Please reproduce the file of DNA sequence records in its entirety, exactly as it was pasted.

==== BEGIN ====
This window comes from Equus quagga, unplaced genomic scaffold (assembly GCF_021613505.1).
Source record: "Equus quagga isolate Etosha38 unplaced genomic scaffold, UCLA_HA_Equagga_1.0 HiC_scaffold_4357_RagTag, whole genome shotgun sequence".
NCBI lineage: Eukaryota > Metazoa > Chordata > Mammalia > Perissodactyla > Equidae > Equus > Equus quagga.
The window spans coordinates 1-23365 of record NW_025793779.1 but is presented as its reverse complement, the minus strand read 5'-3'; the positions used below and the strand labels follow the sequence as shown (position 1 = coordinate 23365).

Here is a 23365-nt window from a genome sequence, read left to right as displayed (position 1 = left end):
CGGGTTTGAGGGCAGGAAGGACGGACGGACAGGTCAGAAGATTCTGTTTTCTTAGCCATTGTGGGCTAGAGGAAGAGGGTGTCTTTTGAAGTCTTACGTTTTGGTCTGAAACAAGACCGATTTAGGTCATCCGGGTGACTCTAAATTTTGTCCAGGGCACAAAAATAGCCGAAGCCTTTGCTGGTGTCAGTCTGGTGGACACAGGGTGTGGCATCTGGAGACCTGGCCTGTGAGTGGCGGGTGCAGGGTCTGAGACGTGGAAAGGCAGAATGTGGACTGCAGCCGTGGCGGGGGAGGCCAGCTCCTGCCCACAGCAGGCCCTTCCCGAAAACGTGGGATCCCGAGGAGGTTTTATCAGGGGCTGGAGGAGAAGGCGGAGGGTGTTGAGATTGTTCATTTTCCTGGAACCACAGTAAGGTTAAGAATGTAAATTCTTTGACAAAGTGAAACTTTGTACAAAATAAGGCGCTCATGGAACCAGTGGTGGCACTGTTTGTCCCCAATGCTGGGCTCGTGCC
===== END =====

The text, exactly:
This window comes from Equus quagga, unplaced genomic scaffold (assembly GCF_021613505.1).
Source record: "Equus quagga isolate Etosha38 unplaced genomic scaffold, UCLA_HA_Equagga_1.0 HiC_scaffold_4357_RagTag, whole genome shotgun sequence".
NCBI lineage: Eukaryota > Metazoa > Chordata > Mammalia > Perissodactyla > Equidae > Equus > Equus quagga.
The window spans coordinates 1-23365 of record NW_025793779.1 but is presented as its reverse complement, the minus strand read 5'-3'; the positions used below and the strand labels follow the sequence as shown (position 1 = coordinate 23365).

Here is a 23365-nt window from a genome sequence, read left to right as displayed (position 1 = left end):
CGGGTTTGAGGGCAGGAAGGACGGACGGACAGGTCAGAAGATTCTGTTTTCTTAGCCATTGTGGGCTAGAGGAAGAGGGTGTCTTTTGAAGTCTTACGTTTTGGTCTGAAACAAGACCGATTTAGGTCATCCGGGTGACTCTAAATTTTGTCCAGGGCACAAAAATAGCCGAAGCCTTTGCTGGTGTCAGTCTGGTGGACACAGGGTGTGGCATCTGGAGACCTGGCCTGTGAGTGGCGGGTGCAGGGTCTGAGACGTGGAAAGGCAGAATGTGGACTGCAGCCGTGGCGGGGGAGGCCAGCTCCTGCCCACAGCAGGCCCTTCCCGAAAACGTGGGATCCCGAGGAGGTTTTATCAGGGGCTGGAGGAGAAGGCGGAGGGTGTTGAGATTGTTCATTTTCCTGGAACCACAGTAAGGTTAAGAATGTAAATTCTTTGACAAAGTGAAACTTTGTACAAAATAAGGCGCTCATGGAACCAGTGGTGGCACTGTTTGTCCCCAATGCTGGGCTCGTGCC